In a companion case to the "gene patenting" dispute
presently before the U.S. Supreme Court, Myriad Genetics, Inc.
successfully defended the patent-eligibility of "gene
patents" in Australia. In Cancer Voices et al. v. Myriad
Genetics Inc. et al. [
Myriad] the Federal Court of Australia held that a claim that
covers an isolated naturally occurring nucleic acid – either
deoxyribonucleic acid (DNA) or ribonucleic acid (RNA) – is
patentable provided that the other requirements for patentability
have been met.
The Challenged Claims
The challenged patent entitled "In vivo mutations and
polymorphisms in the 17q-linked breast and ovarian cancer
susceptibility gene" claims isolated polynucleotides
comprising all, or a portion of the BRCA1 locus or of a mutated
BRCA1 locus. The polynucleotides can be RNA, DNA, cDNA and
synthetic forms. The invention also includes detection methods,
isolated antibodies, and screening methods.
In reaching its holding, the Australian court reviewed the
relevant case law in Australia and the United States and its
application to the patenting of products of nature. The court
highlighted prior decisions where the technology may depend on the
operation of natural laws or the natural properties of the
materials involved. Similar to Judge Lourie's reasoning in the
companion U.S. case [see prior post of
August 16, 2012], the Australian court focused on the isolated
nature of genetic material. Isolated or purified nucleic acids, the
court reasoned, is the product of human intervention. Moreover, the
court placed importance on the long standing practice of patenting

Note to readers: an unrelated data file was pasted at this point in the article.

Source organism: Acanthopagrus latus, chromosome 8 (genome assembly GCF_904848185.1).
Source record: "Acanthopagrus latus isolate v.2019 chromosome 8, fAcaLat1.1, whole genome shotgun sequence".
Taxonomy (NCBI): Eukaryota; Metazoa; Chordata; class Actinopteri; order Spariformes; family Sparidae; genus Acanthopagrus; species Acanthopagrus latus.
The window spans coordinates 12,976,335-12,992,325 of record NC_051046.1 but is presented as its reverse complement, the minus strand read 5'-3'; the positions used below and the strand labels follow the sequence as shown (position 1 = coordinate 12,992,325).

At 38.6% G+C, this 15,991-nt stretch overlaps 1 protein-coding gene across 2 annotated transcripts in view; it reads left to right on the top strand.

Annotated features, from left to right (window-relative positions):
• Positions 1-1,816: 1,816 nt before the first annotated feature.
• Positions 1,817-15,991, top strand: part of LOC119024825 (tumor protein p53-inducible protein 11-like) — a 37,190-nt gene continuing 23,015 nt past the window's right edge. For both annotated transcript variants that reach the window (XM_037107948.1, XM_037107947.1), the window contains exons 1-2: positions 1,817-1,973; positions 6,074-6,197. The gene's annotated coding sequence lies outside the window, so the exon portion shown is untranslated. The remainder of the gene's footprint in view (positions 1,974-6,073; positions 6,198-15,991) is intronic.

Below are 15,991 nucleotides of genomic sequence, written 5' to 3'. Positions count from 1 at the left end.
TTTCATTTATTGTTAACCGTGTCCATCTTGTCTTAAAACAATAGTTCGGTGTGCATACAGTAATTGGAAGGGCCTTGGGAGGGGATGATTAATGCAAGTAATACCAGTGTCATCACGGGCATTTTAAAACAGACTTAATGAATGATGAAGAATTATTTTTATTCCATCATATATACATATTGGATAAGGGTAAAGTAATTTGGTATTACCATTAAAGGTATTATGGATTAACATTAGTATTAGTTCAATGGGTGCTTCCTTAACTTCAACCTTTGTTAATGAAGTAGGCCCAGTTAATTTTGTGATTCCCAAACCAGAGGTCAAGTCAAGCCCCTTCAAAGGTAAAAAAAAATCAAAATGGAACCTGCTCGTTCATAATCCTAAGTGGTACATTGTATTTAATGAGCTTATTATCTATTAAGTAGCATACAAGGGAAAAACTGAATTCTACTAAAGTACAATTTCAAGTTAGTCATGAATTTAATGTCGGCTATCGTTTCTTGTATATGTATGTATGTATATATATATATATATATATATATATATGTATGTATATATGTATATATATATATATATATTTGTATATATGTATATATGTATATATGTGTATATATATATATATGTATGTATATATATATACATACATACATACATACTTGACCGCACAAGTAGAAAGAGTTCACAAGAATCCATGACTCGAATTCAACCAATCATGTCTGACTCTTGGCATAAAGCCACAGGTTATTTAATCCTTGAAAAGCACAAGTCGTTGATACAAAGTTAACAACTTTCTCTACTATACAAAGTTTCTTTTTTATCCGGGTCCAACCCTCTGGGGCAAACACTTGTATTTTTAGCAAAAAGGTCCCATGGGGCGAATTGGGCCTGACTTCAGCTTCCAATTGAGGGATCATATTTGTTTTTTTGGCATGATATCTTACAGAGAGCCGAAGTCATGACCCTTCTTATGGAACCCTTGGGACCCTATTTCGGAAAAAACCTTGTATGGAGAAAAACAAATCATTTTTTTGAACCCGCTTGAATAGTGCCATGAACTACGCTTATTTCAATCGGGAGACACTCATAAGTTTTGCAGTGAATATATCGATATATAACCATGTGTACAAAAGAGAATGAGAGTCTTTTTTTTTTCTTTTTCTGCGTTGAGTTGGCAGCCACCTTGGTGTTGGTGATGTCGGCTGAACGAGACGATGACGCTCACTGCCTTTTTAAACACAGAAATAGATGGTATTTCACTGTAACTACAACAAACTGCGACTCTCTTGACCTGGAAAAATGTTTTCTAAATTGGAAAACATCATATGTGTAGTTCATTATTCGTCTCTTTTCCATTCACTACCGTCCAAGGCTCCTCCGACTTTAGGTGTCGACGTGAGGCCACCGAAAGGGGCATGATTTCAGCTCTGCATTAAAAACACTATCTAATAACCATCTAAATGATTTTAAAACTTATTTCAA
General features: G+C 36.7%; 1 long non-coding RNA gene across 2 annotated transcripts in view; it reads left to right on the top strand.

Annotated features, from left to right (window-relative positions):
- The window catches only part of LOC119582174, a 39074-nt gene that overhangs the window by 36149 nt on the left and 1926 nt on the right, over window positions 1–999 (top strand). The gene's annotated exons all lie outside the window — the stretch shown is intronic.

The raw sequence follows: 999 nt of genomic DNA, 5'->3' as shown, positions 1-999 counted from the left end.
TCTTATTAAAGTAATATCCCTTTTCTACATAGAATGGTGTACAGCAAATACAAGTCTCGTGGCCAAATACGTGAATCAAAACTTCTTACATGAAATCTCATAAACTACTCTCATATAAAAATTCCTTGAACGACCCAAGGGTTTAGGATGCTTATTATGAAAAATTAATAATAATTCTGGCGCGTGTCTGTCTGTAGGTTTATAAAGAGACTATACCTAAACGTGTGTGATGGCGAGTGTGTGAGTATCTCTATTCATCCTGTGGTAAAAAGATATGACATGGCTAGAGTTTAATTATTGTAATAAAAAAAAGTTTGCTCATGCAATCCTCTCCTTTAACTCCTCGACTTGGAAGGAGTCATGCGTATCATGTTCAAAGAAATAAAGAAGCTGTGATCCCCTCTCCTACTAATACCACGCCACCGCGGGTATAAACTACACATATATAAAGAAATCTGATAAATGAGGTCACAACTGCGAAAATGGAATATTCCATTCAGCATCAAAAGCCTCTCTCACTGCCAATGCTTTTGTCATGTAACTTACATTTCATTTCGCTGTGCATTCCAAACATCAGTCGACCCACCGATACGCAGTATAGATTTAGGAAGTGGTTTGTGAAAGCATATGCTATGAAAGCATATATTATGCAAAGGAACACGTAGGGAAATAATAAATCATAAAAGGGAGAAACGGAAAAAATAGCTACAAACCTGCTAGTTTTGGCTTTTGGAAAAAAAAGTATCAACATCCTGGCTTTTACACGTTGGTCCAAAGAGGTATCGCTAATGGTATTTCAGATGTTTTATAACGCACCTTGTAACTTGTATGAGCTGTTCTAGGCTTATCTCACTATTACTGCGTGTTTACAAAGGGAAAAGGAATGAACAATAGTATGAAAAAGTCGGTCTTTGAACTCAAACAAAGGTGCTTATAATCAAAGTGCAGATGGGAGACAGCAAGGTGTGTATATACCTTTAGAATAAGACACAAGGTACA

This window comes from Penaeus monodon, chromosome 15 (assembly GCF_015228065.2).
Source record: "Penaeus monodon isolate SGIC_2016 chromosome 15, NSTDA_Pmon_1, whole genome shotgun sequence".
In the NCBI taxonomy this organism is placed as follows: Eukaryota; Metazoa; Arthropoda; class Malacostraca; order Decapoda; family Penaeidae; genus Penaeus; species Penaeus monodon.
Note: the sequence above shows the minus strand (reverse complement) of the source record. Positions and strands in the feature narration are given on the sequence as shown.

isolated DNA in Australia and other countries. The court also
determined that it would be difficult, on any rational basis, to
confine the holding of this case to patenting in other fields, such
as the patenting of pure and isolated chemicals that occur in
nature; where the consequences of such are unknown.
Myriad and the biotechnology community now wait for the U.S.
Supreme Court's review of the patent-eligibility of human
genes. Oral argument is expected in April. Stay tuned.
The content of this article is intended to provide a general
guide to the subject matter. Specialist advice should be sought
about your specific circumstances.
To print this article, all you need is to be registered on Mondaq.com.
Click to Login as an existing user or Register so you can print this article.
What happens if a patient, particularly a mental health patient,.
Some comments from our readers… “The articles are extremely timely and highly applicable” “I often find critical information not available elsewhere” “As in-house counsel, Mondaq’s service is of great value”
Register for Access and our Free Biweekly Alert for
This service is completely free. Access 250,000 archived articles from 100+ countries and get a personalised email twice a week covering developments (and yes, our lawyers like to think you’ve read our Disclaimer).